A high school student did this terrific independent study, and I just LOVE the questions below that came out of it. Most excellent. Should note, also, as Ben does below, that he worked with a really extraordinary teacher, so I've gotta put a link and a shout-out to that teacher's blog too: Jesse Berrett teaching at San Francisco University High School.
Kudos, y'all! And I may be emailing for the whole document of your research as well. Fascinating stuff. I'm especially fond of the second bullet point below.
Is the “wisdom of crowds” always better than the opinion of one, and if so, how does that wisdom get “mined” on the web?
This bullet point also makes my socks roll up and down too!
Is objectivity in media “a view from nowhere”? In covering any controversial story, the media tends to simply let whoever has been defined as "the sides" dictate their beliefs and just do an "X said, but then Y said" story.
Ben Casnocha: Results of Independent Study on Blogs, Journalism, and Media
From September-December (first semester) I embarked on an academic study on blogging and the intersection of journalism, media, and the 'net through my school's Independent Study program. I thus received academic credit for this work (I know, I was elated too!). My faculty sponsor was Jesse Berrett - he's the chair of our History department but well versed in a broad range of topics including popular culture and internet stuff. As a book critic for the San Francisco Chronicle, Salon, and others on the side, and armed with a handy dandy PhD from Cal, he brought a healthy dose of skeptical perspective I needed. (His own blog is, for now, brief reviews of books he reads - all genres and types - and pictures of his baby. In 2004 he read 254 books, and he reflects on that year of reading here.)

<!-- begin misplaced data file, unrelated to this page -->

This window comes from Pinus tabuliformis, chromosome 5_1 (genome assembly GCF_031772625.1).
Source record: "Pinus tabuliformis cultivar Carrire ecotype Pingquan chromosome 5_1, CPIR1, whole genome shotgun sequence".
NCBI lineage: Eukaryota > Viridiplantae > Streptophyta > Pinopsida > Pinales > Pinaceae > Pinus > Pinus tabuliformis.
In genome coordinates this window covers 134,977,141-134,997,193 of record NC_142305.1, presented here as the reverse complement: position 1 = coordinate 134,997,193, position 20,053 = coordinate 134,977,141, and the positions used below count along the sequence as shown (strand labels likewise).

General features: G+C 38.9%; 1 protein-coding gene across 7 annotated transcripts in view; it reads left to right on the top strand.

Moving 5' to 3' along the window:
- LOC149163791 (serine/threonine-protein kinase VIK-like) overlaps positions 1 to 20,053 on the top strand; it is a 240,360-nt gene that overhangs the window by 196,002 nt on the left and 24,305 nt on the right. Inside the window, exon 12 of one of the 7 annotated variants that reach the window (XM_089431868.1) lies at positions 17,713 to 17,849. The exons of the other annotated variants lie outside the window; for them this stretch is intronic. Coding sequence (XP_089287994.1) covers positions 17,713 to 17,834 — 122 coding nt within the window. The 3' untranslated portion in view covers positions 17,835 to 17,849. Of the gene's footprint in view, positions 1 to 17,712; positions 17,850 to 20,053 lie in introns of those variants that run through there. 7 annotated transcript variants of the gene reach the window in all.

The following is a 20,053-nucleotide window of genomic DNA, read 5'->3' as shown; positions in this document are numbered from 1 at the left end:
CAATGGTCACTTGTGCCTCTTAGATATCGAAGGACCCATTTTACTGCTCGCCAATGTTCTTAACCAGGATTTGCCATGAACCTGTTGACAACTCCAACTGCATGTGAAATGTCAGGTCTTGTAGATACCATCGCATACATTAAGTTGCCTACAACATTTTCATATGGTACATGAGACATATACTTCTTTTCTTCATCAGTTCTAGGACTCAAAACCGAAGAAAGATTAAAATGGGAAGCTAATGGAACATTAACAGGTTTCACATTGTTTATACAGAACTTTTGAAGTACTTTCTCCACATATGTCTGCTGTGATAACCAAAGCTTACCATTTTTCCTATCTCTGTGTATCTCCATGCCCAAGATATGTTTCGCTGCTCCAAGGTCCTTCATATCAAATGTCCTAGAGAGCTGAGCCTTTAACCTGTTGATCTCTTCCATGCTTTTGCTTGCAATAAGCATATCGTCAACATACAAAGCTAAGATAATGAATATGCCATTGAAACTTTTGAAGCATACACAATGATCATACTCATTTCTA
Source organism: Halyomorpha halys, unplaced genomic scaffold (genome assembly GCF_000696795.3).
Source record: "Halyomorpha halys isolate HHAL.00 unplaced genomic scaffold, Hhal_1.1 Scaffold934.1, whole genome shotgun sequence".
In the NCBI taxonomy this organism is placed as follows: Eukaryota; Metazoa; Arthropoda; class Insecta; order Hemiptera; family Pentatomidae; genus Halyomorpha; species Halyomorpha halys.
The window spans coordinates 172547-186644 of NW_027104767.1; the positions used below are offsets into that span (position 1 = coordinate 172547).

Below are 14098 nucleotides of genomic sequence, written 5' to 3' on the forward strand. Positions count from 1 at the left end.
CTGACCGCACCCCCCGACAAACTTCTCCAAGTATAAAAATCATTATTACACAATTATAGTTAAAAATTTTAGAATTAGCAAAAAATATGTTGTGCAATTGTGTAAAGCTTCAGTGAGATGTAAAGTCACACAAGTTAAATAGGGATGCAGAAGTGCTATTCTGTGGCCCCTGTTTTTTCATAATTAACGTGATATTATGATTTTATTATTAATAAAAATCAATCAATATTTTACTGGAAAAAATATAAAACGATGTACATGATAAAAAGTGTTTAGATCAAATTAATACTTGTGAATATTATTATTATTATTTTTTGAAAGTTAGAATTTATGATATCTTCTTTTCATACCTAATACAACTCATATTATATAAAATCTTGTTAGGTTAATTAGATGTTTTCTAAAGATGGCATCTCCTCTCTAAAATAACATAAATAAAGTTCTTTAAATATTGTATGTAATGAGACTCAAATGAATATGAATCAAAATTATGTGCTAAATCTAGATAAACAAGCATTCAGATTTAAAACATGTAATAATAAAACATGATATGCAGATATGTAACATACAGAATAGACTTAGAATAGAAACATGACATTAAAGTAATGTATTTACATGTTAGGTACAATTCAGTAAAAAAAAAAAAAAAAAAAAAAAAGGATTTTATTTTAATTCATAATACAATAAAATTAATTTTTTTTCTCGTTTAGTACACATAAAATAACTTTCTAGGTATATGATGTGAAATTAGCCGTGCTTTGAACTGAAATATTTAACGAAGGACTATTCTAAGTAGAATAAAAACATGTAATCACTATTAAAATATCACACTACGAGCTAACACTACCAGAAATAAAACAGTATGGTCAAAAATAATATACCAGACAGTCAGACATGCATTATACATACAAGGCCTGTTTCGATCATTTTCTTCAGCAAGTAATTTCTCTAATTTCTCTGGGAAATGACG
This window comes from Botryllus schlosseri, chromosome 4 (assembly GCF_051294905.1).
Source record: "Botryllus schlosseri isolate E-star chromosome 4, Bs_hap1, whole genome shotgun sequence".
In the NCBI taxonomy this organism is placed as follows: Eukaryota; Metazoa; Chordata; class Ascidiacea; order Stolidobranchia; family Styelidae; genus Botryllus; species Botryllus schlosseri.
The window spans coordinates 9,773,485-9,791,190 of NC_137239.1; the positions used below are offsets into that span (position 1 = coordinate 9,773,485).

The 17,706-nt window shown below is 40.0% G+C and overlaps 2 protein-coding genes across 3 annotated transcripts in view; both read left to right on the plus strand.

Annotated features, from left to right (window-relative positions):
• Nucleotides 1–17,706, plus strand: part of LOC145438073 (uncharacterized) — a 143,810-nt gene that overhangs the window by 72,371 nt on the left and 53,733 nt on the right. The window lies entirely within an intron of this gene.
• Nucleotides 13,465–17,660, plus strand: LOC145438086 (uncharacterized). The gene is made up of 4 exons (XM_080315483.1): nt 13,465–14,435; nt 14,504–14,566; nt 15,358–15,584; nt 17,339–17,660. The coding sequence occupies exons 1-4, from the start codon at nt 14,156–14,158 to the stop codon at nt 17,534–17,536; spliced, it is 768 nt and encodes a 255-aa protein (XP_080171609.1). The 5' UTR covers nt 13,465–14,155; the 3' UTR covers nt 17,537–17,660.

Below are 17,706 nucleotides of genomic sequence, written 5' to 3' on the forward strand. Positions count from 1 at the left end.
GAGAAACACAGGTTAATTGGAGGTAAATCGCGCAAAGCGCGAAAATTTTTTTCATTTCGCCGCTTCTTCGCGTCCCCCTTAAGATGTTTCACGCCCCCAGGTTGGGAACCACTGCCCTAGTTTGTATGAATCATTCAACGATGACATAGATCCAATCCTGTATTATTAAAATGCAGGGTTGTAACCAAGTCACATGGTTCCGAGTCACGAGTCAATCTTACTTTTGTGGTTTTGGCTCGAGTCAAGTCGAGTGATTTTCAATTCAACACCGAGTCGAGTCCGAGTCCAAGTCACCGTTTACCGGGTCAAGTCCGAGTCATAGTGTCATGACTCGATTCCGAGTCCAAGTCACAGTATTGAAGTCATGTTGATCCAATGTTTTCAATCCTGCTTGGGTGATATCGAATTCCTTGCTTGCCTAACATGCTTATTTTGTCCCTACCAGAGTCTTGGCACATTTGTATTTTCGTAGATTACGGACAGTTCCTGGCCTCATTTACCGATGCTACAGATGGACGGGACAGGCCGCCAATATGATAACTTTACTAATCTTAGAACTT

Excerpts from the results of our research and work follows. If you'd like the whole document, email me.
- Do all conversations lead somewhere? How effective are conversations with many talking compared with one person lecturing?
- Is the “wisdom of crowds” always better than the opinion of one, and if so, how does that wisdom get “mined” on the web?
- What process do people go through to change an opinion? Are opinioned-blogs and the ensuing spirited conversations changing anyone’s opinion? How often do blogs (or any conversation for that matter) go beyond “I think this” and “I think this.”
- What role do blogs have besides the obvious one of being a watchdog/critic of mainstream media?
- What is the future of “hyperlocal journalism” where neighbors and community members write local stories in an online format?
- Is objectivity in media “a view from nowhere”? In covering any controversial story, the media tends to simply let whoever has been defined as "the sides" dictate their beliefs and just do an "X said, but then Y said" story.
- What are the limits/constraints of the blogging form versus the future possibilities?
- Does a lack of referees on the web tends to support an everyone-has-his-own-truth world where “truth” is up for grabs? Is it realistic to hope for a higher-up authority to separate truth from fiction either on the web or offline? How does the increasing lack of trust in institutions in America affect this?